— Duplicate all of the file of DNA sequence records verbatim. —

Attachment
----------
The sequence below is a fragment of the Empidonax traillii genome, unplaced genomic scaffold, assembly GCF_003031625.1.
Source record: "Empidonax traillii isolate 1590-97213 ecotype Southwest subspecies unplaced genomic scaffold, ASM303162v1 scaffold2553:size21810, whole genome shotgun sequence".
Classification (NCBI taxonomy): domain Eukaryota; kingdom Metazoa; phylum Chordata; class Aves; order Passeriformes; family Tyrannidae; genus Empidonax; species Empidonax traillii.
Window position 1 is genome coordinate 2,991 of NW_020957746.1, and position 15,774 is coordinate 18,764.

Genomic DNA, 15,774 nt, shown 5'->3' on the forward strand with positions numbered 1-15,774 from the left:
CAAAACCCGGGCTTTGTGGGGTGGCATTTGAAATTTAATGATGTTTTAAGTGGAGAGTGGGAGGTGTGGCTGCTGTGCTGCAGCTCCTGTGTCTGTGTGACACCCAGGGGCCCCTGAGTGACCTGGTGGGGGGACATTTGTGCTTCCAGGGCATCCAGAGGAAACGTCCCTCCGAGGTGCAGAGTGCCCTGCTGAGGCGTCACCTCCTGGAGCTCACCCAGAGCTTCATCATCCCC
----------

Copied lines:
The sequence below is a fragment of the Empidonax traillii genome, unplaced genomic scaffold, assembly GCF_003031625.1.
Source record: "Empidonax traillii isolate 1590-97213 ecotype Southwest subspecies unplaced genomic scaffold, ASM303162v1 scaffold2553:size21810, whole genome shotgun sequence".
Classification (NCBI taxonomy): domain Eukaryota; kingdom Metazoa; phylum Chordata; class Aves; order Passeriformes; family Tyrannidae; genus Empidonax; species Empidonax traillii.
Window position 1 is genome coordinate 2,991 of NW_020957746.1, and position 15,774 is coordinate 18,764.

Genomic DNA, 15,774 nt, shown 5'->3' on the forward strand with positions numbered 1-15,774 from the left:
CAAAACCCGGGCTTTGTGGGGTGGCATTTGAAATTTAATGATGTTTTAAGTGGAGAGTGGGAGGTGTGGCTGCTGTGCTGCAGCTCCTGTGTCTGTGTGACACCCAGGGGCCCCTGAGTGACCTGGTGGGGGGACATTTGTGCTTCCAGGGCATCCAGAGGAAACGTCCCTCCGAGGTGCAGAGTGCCCTGCTGAGGCGTCACCTCCTGGAGCTCACCCAGAGCTTCATCATCCCC